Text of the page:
3. Salmon (and Chia Seeds)
Salmon is the best animal source of omega-3 essential fatty acids. Studies have shown omega-3s not only fight off depression and mood swings, but can also enhance memory and improve focus. And when it comes to anxiety, research published in the Journal of Clinical Psychopharmacology found patients with anxiety disorder who supplemented with Omega-3s saw a significant improvement in tension and anxiety levels within three months. For a super-charged vegetarian source, try Chia Seeds—a staple of ancient cultures that actually contains up to eight times more omega-3s than salmon!
4. Blueberries
These colorful berries pack an antioxidant punch to help protect your body from the effects of stress. Anthocyanidins, the compound responsible for that beautiful blue pigment are estimated to have fifty times the antioxidant activity of both vitamin C and vitamin E.  Blueberries are also a great source of fiber to help relieve constipation that can manifest with excess tension. For a powerful pick-me-up, make a smoothie with a cup of berries and a scoop of nondenatured whey protein—a powerful serotonin level lifter.
5. Avocado
This delightful “fruit” has such a rich, creamy texture that it’s bound to boost your mood by taste alone! But, that’s not all. A true stress-fighting superfood, avocados are high in monounsaturated fat which helps keep brain receptors sensitive to serotonin; and potassium which helps to lower blood pressure. In fact, half an avocado contains more potassium than a medium-sized banana. As an added bonus, it’s also a great source of omega-3s, magnesium and tryptophan, which brings me to…
6. Turkey
With the holidays just around the corner, this is one feel-good food you’ll want to make sure and fill up on. It’s all thanks to tryptophan, an amino acid used to create serotonin and melatonin, and well-known for its role in the production of nervous system messengers—specifically those connected with relaxation, restfulness, and sleep.  A study in the Archives of General Psychiatry found that patients suffering from depression suffered worse symptoms when their brains contained less tryptophan. Since our bodies don’t produce tryptophan naturally, we must get it from food sources. If turkey’s not your thing, other rich sources include seeds (pumpkin and sesame), cheese (parmesan, swiss and gruyere) and shellfish (lobster and shrimp).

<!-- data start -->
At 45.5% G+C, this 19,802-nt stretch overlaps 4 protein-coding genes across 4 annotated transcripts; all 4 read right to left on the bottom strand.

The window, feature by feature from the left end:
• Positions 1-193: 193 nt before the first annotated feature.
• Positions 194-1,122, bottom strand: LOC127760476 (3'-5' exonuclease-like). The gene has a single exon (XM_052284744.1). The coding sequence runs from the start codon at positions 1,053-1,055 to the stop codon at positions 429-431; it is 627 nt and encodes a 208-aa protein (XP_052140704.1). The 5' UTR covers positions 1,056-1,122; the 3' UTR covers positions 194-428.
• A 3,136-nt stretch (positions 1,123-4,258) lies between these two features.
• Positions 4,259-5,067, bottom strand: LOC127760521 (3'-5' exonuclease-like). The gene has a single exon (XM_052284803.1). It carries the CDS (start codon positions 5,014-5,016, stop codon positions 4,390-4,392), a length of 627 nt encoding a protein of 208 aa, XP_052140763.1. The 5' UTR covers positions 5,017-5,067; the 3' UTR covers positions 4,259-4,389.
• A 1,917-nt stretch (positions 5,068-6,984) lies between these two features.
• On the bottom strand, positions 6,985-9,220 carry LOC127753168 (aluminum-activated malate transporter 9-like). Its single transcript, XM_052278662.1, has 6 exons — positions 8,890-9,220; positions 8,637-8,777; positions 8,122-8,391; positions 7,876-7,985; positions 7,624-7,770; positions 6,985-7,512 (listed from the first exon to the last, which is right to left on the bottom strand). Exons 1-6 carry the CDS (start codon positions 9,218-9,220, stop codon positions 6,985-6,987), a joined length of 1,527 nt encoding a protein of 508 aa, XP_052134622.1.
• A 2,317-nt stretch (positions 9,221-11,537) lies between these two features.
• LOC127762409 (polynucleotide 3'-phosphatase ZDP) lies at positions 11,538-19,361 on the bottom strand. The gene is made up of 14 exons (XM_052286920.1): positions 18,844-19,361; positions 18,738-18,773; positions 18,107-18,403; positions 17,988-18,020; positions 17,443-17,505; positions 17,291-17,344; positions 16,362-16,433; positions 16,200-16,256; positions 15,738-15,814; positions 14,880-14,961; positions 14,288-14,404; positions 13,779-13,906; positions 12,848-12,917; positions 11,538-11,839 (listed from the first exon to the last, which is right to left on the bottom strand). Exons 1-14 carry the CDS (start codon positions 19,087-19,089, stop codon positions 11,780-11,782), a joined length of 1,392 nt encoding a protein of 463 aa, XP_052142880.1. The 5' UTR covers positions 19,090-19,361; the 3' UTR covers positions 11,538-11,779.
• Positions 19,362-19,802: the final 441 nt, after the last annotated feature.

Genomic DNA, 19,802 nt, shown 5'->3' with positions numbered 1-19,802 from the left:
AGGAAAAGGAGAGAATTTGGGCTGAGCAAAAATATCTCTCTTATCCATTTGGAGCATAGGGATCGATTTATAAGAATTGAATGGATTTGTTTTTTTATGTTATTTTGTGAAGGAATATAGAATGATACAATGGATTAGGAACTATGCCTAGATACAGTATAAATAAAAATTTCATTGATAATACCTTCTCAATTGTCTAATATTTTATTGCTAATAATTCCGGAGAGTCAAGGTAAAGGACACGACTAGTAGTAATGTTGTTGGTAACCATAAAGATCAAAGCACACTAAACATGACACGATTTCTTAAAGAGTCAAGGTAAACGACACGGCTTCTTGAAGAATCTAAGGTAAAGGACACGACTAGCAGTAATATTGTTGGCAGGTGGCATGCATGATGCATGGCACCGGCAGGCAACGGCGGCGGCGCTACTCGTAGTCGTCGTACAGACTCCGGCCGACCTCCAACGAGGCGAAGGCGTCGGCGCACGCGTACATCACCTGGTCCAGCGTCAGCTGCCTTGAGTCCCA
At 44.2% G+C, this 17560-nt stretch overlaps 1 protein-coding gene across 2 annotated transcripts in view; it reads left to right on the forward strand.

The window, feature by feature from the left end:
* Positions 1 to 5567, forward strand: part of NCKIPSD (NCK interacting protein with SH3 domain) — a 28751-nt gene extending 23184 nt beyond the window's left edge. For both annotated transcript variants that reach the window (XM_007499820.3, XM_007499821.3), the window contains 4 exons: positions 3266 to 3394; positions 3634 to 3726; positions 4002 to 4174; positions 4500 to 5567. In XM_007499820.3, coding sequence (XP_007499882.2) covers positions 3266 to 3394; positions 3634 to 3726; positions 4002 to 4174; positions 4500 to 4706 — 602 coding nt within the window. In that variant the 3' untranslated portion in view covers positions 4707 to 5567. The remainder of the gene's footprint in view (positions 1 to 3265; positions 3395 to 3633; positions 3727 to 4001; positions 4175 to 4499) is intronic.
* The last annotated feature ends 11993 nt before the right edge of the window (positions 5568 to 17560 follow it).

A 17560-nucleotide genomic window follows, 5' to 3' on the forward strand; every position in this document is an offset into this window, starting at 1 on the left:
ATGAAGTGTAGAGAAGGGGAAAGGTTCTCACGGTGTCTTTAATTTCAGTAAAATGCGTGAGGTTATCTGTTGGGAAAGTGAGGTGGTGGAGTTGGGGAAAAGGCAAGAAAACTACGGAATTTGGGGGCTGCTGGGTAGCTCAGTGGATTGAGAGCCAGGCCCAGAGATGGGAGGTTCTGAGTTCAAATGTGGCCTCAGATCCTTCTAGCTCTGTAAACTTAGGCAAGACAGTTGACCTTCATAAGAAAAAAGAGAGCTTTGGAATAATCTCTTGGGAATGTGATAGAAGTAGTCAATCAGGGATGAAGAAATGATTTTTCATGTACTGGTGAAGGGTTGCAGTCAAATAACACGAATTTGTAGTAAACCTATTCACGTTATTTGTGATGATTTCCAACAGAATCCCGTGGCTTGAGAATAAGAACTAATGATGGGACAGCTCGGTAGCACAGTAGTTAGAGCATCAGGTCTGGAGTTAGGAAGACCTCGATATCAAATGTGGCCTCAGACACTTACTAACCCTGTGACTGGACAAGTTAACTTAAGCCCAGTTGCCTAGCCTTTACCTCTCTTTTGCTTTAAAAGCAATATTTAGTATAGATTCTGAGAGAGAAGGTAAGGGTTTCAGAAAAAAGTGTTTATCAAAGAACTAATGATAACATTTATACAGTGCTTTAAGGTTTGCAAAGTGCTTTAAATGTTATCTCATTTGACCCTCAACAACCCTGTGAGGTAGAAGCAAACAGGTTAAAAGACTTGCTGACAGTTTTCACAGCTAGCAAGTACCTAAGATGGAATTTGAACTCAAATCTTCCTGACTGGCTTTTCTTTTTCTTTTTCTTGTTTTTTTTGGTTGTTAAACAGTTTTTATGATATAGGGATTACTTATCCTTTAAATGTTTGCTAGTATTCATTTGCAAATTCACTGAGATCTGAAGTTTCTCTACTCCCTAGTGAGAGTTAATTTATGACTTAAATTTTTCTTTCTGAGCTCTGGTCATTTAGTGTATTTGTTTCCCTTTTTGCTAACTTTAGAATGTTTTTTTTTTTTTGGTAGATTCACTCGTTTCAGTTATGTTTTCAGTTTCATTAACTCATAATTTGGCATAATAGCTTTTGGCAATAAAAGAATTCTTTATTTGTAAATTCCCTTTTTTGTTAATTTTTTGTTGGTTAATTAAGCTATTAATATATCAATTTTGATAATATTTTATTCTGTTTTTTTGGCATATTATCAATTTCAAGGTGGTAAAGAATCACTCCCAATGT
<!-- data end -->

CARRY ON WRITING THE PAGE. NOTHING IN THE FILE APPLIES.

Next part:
Eating these foods on a daily basis will help to perk up your mood, and leave you looking as good on the outside as you’ll feel on the inside!
-Edge On Health, Dr. Ann Louise Gittleman

Thursday, November 8, 2012

Volunteers Needed

For our GIGSWWA Table
Health Biz Expo in Portland
Saturday, February 9, 2013
National College of Natural Medicine
The Great Hall in the Academic Building, room 310
Please contact Kristi #360-695-0862
Thank you for your help!

November GIG Meeting

Please save the date for our next support meeting
Saturday, November 17, 2012, 10am-12pm
Legacy Salmon Creek Hospital, rooms C-D
2211 NE 139th St., Vancouver, WA 98686
Our Guest Speakers are:
Nadine Grzeskowiak, RN, CEN,  the CEO of
three independent businesses, RN On Call, Inc.,
Gluten Free RN, and Celiac Nurse Consulting.
Anissa DeLeon from Health Endeavors, where they
make safe, gluten free Face & Body Lotion with
MSM, called Sea Foam.
See you there!

Tuesday, November 6, 2012

Detox Your Emotions and Combat Stress

Yoga, deep breathing, and letting go can be a big help.
Is there anyone who doesn’t feel stressed out these days? With a too-close-to-call election and Hurricane Sandy’s massive devastation of the East Coast, to say it’s been a tough couple of weeks is an understatement.
A recent review of research into the effects of acute and chronic stress clearly—and consistently—identifies the damage it does to the immune system and cardiovascular health.
First, stress impacts endothelial (the inner lining of the blood vessels) function and the way the body responds to pathogens and toxins. One study at VA San Diego Healthcare System shows that psychological stress deactivates skin activity that normally offers resistance to bacterial infections—including super bugs like MRSA!